Ky. lawmaker one of six in nation going to conference in Japan


FRANKFORT, Ky. (KT) -- A Kentucky lawmaker is one of six Asian-American state legislators from across the nation who are headed to Japan on Friday for the 2019 Asian American Leadership Delegation Program.

Democratic Rep. Nima Kulkarni, D-Louisville, whose family moved from India to Kentucky when she was a child, is the only Kentuckian in the group on the trip, which runs through Dec. 14.

While in Japan, the delegates will travel to Tokyo, Kyoto, Osaki and Tottori, where they will meet with Japanese political and government leaders, business executives, nonprofit leaders and educators, to exchange ideas and create networks that can mutually benefit relationships between the U. S. and Japan.

The events include a panel discussion entitled “Diversity in Leadership: The Journey of Asian American State Legislators in 2019, where Kulkarni and the other delegates will talk about their respective political and personal journeys in the United States.

Many of the delegates this year have followed non-traditional paths, choosing to become a politician after pursuing different careers. The audience will have the opportunity to learn about their personal choices, as well as the important role Asian American politicians play in their political arenas, especially relating to current events. The speakers will also reflect upon their experience in Japan.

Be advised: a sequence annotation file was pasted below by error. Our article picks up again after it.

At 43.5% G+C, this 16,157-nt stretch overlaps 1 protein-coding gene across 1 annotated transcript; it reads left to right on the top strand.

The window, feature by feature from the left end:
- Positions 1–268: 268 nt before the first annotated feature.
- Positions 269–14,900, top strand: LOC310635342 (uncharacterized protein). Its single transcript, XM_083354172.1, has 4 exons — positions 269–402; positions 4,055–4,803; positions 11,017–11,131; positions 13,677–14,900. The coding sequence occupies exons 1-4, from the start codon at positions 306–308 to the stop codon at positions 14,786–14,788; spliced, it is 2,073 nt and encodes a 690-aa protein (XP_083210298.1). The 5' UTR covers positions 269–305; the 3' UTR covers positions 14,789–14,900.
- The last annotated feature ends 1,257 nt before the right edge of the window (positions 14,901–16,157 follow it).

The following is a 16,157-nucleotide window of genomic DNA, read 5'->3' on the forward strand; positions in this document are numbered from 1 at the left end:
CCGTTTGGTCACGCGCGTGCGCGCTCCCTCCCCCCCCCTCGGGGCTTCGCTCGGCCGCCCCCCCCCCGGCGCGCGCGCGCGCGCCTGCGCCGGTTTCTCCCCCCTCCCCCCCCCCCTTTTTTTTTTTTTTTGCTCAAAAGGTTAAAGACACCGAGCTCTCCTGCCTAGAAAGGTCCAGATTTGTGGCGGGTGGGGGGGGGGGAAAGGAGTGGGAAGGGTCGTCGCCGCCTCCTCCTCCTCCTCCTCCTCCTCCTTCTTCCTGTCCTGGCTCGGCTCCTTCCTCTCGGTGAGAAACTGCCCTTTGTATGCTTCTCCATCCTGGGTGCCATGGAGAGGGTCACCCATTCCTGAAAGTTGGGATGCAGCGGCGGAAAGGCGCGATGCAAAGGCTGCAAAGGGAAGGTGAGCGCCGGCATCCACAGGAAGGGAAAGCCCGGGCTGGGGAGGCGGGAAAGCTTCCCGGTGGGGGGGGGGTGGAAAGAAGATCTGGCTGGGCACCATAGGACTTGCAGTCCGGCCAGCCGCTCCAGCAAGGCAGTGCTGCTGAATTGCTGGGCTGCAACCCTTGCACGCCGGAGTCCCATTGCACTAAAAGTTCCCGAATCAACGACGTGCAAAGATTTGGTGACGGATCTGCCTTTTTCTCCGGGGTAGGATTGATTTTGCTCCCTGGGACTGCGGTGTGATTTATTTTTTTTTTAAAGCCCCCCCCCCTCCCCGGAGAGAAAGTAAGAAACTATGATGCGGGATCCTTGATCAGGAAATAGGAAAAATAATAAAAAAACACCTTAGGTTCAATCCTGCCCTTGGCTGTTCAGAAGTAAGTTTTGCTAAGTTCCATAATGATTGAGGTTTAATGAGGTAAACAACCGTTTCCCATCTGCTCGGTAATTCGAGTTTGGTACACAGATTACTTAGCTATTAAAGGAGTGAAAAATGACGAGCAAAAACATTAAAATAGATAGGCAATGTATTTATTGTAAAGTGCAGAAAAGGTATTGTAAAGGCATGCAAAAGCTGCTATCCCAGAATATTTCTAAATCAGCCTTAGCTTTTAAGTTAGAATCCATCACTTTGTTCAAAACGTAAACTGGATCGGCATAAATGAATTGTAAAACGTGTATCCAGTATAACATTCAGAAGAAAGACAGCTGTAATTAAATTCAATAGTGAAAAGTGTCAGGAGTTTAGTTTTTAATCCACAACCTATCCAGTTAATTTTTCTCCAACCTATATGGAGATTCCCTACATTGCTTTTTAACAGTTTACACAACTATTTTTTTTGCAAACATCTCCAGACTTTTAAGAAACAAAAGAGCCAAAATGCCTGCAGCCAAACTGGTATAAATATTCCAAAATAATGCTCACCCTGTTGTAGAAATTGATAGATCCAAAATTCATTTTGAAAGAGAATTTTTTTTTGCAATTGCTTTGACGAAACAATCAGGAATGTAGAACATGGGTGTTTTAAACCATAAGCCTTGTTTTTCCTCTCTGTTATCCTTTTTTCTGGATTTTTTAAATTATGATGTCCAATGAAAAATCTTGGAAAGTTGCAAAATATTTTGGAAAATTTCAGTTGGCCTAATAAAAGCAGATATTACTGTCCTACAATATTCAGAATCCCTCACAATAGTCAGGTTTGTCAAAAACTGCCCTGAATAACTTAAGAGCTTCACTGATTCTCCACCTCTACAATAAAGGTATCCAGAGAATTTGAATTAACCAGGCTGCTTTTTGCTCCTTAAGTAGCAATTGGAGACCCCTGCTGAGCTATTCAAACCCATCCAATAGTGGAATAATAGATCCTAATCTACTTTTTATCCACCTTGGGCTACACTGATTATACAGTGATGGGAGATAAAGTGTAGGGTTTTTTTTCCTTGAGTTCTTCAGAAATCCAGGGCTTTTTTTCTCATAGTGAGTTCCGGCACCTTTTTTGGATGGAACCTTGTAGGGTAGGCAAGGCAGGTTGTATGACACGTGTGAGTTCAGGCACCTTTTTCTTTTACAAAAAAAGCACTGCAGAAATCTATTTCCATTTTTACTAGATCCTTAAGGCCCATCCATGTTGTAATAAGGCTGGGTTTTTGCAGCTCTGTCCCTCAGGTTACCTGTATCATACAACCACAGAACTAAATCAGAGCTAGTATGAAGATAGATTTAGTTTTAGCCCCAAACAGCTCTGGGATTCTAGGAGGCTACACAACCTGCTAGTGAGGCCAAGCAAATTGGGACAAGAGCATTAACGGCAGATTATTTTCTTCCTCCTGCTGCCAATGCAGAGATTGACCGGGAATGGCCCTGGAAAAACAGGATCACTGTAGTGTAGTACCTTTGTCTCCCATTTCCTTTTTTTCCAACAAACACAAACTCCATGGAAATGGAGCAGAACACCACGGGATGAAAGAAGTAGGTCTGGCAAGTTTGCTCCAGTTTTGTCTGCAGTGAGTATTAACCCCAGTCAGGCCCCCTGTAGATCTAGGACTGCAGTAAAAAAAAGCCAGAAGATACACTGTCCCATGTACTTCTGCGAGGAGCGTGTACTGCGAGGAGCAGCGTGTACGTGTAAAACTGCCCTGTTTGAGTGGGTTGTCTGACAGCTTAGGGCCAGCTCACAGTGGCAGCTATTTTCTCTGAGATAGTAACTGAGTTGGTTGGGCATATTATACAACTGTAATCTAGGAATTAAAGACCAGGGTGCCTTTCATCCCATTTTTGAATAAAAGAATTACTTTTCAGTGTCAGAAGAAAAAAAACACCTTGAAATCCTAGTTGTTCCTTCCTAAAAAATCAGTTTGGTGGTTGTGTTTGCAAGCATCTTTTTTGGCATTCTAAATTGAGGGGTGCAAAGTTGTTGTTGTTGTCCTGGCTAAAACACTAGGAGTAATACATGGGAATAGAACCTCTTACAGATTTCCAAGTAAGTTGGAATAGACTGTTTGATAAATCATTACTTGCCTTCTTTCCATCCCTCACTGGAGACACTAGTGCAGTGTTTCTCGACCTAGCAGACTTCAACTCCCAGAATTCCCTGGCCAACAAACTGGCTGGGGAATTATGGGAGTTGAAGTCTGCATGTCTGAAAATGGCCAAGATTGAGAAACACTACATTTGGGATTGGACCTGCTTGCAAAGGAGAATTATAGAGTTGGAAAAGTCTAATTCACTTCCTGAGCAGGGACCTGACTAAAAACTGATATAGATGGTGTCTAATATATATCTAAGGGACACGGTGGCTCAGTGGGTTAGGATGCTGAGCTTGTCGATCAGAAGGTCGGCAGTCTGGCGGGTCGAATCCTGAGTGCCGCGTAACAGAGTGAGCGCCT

After taking part in the Asian American Leadership Delegation program, participants will have opportunities to continue pursuing an active role in U.S.-Japan relations by connecting with USJC’s extensive international, national and regional networks.

According to Kulkarni’s biography, she and her family moved from India to Kentucky when she was six years old. Watching her parents live the American dream, she learned firsthand that you can achieve anything through hard work and belief in yourself. She also learned the importance of community and giving back.

In law school, she focused on helping the most vulnerable among us, completing hundreds of hours of community-focused clinical legal work, which underscored the power of the law to shape policies that promote accountability and empower our citizens.

She practiced immigration law for over a decade and became keenly aware of the enormous impact that laws have. Her desire to further policies that help Kentucky families led her to run for State Representative, and in 2018, she became the first Indian immigrant elected to the Kentucky General Assembly.

The program is co-organized by the U.S.-Japan Council and the Sasakawa Peace Foundation, in collaboration with the National Asian Pacific American Caucus of State Legislators. Organizers are paying the expenses for the trip and no taxpayer dollars are involved.


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